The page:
You’ll read endless stories out there about the traits needed to be successful in business. They’ll talk about grit and intelligence. They’ll cite passion and perseverance. These are all important traits and they’re useful to to be successful between 9 and 5. They’re also handy for the other 16 hours of the day. But there’s a skill that stands out for me that’s talked about less in the context of being successful – and that’s foresight.
It’s always better in business to be right than smart. Smart people can be wrong a lot. –Jeff Bezos (via CNBC)
It’s an intangible skill; incredibly valuable for two intertwined reasons. Foresight is the ability to think through the variety of scenarios that emerge as the result of decision making and accurately predict the outcome of those scenarios. So yea, basically someone who can predict the future and be right more often than not. Sounds hard, but for people with foresight, the future isn’t that cloudy because they’ve been thoughtful about each path and deliberately chosen one based on the prediction that this path leads to a better outcome than the others.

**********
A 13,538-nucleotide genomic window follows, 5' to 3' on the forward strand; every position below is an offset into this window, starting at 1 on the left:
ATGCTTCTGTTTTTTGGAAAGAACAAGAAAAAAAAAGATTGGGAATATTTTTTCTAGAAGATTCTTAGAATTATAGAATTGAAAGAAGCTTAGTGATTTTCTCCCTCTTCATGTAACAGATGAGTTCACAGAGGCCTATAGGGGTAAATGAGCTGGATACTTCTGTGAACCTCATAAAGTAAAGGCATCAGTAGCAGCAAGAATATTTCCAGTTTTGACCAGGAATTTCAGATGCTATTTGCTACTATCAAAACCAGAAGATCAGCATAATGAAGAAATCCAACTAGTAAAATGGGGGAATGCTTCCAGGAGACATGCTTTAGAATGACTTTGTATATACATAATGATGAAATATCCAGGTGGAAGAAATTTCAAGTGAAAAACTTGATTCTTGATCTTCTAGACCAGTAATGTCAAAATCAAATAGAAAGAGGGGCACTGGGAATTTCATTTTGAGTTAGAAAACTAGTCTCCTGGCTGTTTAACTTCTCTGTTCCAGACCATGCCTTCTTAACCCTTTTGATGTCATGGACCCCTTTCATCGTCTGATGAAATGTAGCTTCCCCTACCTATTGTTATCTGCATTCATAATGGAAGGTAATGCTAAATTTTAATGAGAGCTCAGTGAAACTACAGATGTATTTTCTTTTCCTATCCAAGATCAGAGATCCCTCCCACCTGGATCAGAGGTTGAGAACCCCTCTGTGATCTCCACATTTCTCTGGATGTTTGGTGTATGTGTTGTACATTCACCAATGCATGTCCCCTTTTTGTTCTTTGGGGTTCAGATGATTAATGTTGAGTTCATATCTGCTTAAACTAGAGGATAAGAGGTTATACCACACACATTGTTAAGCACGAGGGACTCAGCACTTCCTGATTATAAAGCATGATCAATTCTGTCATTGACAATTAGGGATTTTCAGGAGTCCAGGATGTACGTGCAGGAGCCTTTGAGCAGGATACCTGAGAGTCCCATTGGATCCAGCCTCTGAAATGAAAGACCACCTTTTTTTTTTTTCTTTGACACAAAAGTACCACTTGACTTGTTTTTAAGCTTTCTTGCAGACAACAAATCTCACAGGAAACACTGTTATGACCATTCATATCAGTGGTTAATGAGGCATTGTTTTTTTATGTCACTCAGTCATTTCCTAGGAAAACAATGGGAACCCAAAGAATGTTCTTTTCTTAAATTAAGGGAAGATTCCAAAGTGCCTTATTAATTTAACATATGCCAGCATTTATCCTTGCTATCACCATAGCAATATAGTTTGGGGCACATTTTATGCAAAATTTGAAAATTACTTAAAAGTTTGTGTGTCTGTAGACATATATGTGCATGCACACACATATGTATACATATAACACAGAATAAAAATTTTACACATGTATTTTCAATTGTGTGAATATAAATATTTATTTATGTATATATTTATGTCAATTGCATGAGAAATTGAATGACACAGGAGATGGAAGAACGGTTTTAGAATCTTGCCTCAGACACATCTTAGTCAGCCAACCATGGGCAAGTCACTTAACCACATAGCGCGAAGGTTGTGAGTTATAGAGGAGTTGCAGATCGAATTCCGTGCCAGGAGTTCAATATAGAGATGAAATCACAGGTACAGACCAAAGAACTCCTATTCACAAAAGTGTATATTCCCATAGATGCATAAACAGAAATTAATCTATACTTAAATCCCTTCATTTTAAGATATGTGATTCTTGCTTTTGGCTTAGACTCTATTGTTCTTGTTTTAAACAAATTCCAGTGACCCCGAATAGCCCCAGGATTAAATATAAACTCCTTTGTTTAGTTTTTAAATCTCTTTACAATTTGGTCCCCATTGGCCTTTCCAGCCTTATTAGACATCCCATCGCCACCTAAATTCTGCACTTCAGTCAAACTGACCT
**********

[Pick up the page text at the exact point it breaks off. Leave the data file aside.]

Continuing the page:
The first (and second) reason foresight is valuable is because reduces resources spent on paths that lead to suboptimal results while simultaneously forcing those same resources down better routes. Great chess players are examples of foresight in action: they look at all the possible scenarios a move on the board could generate and determine if that move is the right one at that time.
How can you spot someone with foresight? In a word, questions. See what kinds of questions arise when your team comes to a decision point. Do you have someone on your team who seems to begin scenario planning right away as if to try to get others to join him or her on their vision quest? You’ve probably got someone with foresight. Harness it, nurture it, and develop it, because if they can predict the future, what else really matters?!